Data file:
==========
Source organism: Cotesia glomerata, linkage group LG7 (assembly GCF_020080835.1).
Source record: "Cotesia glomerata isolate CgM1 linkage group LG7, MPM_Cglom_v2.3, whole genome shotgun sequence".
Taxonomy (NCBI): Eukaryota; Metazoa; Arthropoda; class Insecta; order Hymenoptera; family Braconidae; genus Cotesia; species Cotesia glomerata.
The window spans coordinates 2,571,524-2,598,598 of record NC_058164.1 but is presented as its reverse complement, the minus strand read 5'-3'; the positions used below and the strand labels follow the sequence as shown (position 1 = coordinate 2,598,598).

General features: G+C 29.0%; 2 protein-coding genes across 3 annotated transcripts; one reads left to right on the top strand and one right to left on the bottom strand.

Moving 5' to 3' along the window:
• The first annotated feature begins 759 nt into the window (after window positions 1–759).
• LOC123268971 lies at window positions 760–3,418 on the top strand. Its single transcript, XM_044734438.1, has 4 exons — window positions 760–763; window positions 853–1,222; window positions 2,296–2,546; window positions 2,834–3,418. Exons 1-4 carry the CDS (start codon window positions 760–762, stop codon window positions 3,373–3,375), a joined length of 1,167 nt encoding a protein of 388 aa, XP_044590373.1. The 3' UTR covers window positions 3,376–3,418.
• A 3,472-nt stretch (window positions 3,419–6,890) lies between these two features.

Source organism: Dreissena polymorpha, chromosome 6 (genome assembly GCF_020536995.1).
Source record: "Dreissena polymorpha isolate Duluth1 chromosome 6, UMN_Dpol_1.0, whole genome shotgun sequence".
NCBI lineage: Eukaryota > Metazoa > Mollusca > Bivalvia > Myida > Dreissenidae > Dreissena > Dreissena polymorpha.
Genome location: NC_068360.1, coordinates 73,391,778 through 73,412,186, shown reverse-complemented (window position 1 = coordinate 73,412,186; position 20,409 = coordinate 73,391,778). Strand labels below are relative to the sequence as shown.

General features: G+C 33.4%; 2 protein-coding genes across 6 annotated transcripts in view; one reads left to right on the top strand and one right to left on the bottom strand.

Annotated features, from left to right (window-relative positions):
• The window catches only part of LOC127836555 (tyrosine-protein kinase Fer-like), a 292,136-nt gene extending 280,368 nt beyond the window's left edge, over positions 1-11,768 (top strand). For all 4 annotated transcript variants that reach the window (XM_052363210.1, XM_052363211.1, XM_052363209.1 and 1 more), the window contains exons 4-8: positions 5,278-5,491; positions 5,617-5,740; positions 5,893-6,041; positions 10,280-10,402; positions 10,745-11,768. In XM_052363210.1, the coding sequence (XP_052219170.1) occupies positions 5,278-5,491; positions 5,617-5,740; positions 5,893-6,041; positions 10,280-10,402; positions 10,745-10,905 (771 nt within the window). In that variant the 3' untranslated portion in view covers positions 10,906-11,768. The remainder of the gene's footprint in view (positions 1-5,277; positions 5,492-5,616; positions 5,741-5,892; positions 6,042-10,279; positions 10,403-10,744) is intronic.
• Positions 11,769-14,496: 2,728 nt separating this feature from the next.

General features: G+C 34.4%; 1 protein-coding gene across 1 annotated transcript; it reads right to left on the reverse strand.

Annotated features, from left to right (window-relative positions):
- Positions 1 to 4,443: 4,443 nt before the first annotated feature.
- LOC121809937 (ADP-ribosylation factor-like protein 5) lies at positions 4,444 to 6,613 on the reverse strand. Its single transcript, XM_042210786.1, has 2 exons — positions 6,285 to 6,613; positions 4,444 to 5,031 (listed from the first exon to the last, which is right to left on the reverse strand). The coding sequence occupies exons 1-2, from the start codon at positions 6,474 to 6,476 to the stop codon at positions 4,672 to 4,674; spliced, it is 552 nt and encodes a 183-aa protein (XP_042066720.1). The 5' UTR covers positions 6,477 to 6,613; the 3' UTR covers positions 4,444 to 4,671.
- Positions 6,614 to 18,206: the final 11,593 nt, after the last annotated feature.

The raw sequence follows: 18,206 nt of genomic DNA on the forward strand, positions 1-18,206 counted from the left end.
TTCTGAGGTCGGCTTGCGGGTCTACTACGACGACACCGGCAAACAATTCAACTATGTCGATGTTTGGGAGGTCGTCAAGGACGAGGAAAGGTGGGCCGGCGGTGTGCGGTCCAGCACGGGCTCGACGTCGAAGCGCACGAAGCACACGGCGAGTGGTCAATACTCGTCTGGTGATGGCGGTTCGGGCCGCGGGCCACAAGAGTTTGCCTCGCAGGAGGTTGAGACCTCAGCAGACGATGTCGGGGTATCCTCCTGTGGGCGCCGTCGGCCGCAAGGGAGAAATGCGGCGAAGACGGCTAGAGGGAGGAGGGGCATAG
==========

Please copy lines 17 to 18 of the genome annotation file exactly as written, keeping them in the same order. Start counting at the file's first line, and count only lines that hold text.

• Positions 11,769-14,496: 2,728 nt separating this feature from the next.

General features: G+C 34.4%; 1 protein-coding gene across 1 annotated transcript; it reads right to left on the reverse strand.